About The Author

Phil Flynn

Phil Flynn is writer of The Energy Report, a daily market commentary discussing oil, the Middle East, American government, economics, and their effects on the world's energies markets, as well as other commodity markets. Contact Mr. Flynn at (888) 264-5665

China cuts rates and energy soars! It’s a mad, mad, mad world, and the scramble for everything petroleum is on!

Brent Crude hits new highs for the year. New contract highs on October RBOB gasoline and ultra-low sulfur diesel are sending a warning that the energy-inspired inflation that we saw in yesterday’s Consumer Price Index may be just the beginning. Worries that China’s economy would weigh on global oil demand, which is the International Energy Agency’s best hope that oil supply and demand will get in balance, just got a kick in the teeth from the fact that China cut its RRR by 0.25 ppt.

This comes as US consumers are feeling the pinch of rising energy prices. The CPI showed that in August the price of gasoline rose 10.6 percent which was a major factor in the 0.6 percent monthly increase in inflation. Now with OPEC’s projected 3 million barrels a day crude oil supply deficit, the global mad scramble for supply of everything petroleum is on. The ability of consuming nations to fight back and stand up to Russian and OPEC supply cuts, has been diminished by policies designed to transition off fossil fuels and to make them more expensive. The second part of that plan is working very well.

The suggestion that Biden could play the Strategic Petroleum Reserve Card again is being floated and the administration says if need be, they could do it. They bragged that the US has the biggest SPR in the world. Yet while ours has been draining China’s has been increasing. So by draining our reserve, we are reducing our energy security and China is adding to their SPR and increasing their energy security.

China is also strengthening its alliance with our adversaries, many of whom produce oil and are taking more control of global energy markets. Reuters is reporting that China’s ‘teapot’ refiners mop up swelling Iranian crude, defying U.S. curbs”.  China has laughed off US oil sanctions. In Fact Reuters reports that, “Iran’s crude exports of about 1.5 million barrels per day (bpd) stand at their highest in more than four years, with more than 80% shipped to China, data from consultancies FGE and Vortexa shows.”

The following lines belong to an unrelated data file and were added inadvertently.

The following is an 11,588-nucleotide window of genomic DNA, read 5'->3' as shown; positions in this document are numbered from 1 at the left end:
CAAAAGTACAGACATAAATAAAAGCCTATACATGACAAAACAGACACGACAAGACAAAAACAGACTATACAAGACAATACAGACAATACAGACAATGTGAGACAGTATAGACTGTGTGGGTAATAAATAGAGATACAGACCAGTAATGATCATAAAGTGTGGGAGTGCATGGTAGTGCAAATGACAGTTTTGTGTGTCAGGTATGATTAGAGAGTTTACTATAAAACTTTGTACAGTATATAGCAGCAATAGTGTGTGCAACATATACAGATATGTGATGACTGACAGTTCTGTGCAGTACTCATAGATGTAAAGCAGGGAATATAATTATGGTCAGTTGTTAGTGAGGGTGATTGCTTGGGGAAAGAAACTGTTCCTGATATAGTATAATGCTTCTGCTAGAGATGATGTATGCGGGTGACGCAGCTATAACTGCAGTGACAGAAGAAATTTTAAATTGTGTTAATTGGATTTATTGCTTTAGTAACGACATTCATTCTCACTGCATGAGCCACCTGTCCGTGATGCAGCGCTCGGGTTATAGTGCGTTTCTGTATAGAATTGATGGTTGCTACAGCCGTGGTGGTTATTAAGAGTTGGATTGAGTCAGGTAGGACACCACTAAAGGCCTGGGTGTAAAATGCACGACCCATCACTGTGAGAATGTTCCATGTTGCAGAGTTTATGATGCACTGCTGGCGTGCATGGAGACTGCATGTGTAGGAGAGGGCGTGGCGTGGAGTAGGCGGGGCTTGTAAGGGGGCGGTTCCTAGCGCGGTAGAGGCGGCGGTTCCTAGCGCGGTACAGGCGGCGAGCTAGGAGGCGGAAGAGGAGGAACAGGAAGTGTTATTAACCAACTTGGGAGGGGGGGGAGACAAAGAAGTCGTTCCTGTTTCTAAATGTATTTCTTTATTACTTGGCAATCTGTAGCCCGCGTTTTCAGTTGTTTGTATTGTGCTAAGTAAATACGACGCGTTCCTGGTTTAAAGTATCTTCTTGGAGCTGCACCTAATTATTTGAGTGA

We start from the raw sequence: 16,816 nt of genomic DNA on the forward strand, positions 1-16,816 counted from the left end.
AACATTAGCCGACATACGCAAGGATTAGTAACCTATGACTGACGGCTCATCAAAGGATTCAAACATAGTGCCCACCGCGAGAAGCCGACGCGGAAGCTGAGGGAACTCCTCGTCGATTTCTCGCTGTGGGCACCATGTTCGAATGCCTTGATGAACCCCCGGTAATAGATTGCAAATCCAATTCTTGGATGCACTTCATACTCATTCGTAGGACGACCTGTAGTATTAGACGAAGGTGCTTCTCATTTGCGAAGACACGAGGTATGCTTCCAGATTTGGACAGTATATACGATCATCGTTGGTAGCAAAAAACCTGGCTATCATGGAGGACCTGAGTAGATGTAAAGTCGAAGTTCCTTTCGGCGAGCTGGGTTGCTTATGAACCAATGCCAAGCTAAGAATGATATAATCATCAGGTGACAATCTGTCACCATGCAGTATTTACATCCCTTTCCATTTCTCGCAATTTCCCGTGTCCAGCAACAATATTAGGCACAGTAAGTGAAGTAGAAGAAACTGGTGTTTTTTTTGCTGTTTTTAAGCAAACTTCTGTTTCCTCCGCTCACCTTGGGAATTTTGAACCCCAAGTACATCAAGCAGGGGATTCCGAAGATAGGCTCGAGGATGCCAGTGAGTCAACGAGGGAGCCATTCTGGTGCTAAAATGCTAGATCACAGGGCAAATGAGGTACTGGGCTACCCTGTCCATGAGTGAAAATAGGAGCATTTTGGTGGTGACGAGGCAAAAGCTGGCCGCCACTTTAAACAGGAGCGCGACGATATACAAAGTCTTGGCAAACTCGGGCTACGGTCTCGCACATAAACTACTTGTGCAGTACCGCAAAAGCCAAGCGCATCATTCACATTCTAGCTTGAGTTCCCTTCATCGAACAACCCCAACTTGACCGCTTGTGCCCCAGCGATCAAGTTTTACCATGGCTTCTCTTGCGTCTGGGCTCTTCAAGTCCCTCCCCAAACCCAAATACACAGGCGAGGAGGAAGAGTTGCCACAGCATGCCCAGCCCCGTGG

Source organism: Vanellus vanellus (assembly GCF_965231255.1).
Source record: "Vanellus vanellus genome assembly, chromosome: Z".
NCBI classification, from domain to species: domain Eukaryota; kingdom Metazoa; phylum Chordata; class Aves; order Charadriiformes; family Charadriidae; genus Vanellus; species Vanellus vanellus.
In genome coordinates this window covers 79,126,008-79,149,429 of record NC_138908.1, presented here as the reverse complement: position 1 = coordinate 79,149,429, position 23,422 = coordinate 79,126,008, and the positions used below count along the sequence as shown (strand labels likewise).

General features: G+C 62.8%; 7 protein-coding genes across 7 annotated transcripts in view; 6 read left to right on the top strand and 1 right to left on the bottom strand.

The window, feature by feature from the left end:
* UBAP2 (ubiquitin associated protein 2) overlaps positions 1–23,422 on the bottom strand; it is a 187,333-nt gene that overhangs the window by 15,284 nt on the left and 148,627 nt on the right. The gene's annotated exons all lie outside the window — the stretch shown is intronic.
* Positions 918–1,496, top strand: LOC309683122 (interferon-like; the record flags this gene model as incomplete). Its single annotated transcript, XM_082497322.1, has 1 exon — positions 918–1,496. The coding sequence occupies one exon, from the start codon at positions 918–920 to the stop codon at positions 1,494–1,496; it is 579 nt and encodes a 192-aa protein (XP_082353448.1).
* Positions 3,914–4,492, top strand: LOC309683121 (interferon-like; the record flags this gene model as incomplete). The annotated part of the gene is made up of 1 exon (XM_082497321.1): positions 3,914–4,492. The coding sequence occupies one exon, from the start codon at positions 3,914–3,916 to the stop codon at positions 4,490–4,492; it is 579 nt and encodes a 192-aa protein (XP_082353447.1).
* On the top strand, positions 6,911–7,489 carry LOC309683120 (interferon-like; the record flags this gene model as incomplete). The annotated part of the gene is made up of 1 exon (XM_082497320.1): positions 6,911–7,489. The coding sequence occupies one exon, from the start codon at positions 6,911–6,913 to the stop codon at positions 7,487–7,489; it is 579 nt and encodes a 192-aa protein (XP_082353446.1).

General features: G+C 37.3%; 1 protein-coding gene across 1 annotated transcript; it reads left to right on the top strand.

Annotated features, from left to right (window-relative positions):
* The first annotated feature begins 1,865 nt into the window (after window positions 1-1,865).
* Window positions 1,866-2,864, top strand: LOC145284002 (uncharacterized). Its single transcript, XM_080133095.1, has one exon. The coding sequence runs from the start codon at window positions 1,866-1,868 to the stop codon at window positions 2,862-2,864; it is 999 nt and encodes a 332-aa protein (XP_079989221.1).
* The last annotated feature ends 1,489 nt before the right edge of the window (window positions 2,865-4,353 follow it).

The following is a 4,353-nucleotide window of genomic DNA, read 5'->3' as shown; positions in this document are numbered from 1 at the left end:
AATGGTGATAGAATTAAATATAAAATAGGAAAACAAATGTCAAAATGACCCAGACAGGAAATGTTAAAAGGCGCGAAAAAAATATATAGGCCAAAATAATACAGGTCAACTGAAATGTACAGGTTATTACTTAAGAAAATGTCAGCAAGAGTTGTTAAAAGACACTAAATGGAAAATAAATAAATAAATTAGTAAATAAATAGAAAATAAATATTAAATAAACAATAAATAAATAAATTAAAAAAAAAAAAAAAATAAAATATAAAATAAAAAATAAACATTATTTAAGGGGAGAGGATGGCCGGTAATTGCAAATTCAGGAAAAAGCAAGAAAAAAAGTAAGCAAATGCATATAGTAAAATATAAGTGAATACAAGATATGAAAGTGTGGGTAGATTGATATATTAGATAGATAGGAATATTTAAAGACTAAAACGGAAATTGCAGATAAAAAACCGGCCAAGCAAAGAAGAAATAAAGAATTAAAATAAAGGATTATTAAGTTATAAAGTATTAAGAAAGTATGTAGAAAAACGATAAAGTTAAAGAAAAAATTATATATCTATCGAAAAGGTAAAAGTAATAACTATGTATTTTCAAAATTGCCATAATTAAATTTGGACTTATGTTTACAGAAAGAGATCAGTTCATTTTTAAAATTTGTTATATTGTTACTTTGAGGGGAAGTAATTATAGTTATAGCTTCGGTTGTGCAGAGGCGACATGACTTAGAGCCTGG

China has also been investing in Venezuela to secure oil supply in the future from the Maduro regime. Reuters reported that, “Despite U.S. sanctions, China has been a key regular buyer of Venezuelan oil. Since state major China National Petroleum Corp (CNPC) (CNPET.UL), a dominant investor and oil client of Caracas, stopped lifting Venezuelan oil in August 2019 following toughened U.S. sanctions, China has been receiving Venezuelan oil via traders who branded them as Malaysian.”

In the US, the market is taking little comfort from a bearish weekly supply report in part because it was skewed because of a drop in exports and the Labor Day Holiday. Despite strong supply builds across the board, the total petroleum demand was higher.  

The EIA said that total product demand over the last four-week period averaged 21.0 million barrels a day, up by 6.6% from the same period last year. Gasoline demand was 8.9 million barrels a day, up by 4.0% from the same period last year. Distillate fuel product demand averaged 3.7 million barrels a day over the past four weeks, up by 5.4% from the same period last year. Jet fuel demand supplied was up 9.0% compared with the same four-week period last year.

While petroleum supply in the US is below average everywhere. The EIA reported that crude oil inventories increased by 4.0 million barrels from the previous week. At 420.6 million barrels, U.S. crude oil inventories are about 2% below the five-year average for this time of year. That does not include the SPR.

Total motor gasoline inventories increased by 5.6 million barrels from last week and are about 2% below the five-year average for this time of year. last week. Distillate fuel inventories increased by 3.9 million barrels last week and are about 13% below the five-year average for this time of year. Total commercial petroleum inventories increased by 10.4 million barrels last week.

We also saw US crude imports hit a whopping 7.6 million barrels a day this past week. The highest level since July 2020. The crude import trend has been increasing for 2 months as US oil production looks like it is starting to stagnate.

Users of oil products need to get ready for volatility. With the global oil supply cushion low and the oil supply deficit high, it’s going to be a character builder. Gas prices at the pump will rise again as will diesel.  If you have not hedged you should still do so.

Natural gas is also on the rise! The heat in the south should give us a smaller-than-expected injection.

Loyal readers of the Energy Report. The Energy Report is going to go on hiatus starting Friday until next Thursday. I will be traveling but you will be able to get in touch with our team. Thanks to all who reached out and wished me a nice trip. Make sure you stay tuned to the Fox Business Network. Call to open your futures trading account at 888-264-5665.




Phil Flynn

Senior Market Analyst & Author of The Energy Report

Contributor to FOX Business Network

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